What could I do differently? First of all, I need to create an “us” in my language. I haven’t included you in what’s going on. It’s all about me. That may not be my intention; I could have the opposite intention and want to express how much I wanted to see you, but my words were about my experience, my world, my view. No doubt you would be easily as disappointed as me, (plus you've got a broken leg.)

Let’s rewind the tape, and rather than speaking from the “me” perspective, I’ll speak from the “we” perspective. When I hear that we’re not going to the Farmer’s Market, I may well be disappointed, but how about you? What if after making sure you’re okay I said something like, “Well, maybe we can’t do what we planned originally, but it was more about being together than just going to the market, so what else can we do?”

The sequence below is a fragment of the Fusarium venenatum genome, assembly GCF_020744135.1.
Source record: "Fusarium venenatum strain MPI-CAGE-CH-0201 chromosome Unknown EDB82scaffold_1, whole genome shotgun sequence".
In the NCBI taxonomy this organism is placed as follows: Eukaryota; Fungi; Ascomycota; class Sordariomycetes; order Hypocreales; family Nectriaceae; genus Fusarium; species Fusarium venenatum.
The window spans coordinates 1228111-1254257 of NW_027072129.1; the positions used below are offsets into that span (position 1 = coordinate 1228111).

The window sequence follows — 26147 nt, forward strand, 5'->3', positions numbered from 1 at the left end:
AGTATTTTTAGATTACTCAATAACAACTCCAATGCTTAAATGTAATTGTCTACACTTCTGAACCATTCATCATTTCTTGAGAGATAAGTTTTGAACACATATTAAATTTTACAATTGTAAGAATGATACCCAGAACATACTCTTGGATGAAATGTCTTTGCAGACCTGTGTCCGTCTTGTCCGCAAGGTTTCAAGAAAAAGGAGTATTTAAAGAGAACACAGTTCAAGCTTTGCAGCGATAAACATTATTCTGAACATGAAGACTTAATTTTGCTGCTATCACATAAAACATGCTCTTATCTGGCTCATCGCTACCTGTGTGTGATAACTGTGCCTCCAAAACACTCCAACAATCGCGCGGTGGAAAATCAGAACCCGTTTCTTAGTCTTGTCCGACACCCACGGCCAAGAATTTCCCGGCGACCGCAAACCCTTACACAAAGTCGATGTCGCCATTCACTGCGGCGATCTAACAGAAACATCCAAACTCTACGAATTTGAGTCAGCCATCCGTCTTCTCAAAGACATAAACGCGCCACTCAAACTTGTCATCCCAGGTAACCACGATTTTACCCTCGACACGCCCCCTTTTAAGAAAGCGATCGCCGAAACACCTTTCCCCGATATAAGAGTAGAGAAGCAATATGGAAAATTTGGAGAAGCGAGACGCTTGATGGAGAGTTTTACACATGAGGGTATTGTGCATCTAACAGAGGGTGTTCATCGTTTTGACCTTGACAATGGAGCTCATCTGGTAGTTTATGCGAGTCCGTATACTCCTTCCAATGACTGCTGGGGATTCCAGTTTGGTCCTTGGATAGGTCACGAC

Bringing it all the way up to full consciousness, we can see that much of the time there’s a child stamping his or her foot for things to go his or her way, to be seen, to be heard. And we are not that hurt child anymore, so we really can get past that. Once we do, there’s an amazing ability to connect with each other on a deeper, more adult level.


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Quick Communication Tip

Raising the Altitude

The lower levels of consciousness development are perfectly normal for children, and thankfully we usually grow up and evolve beyond those ways of thinking.  Early on, however, when we're very young, we view the world around us as truly revolving around us.  We are in the center of things, and everything is a reflection of us, how we feel, what we think, and what we want.  Our language is filled with I, me, mine, what I want, what you do to or for me, and so on.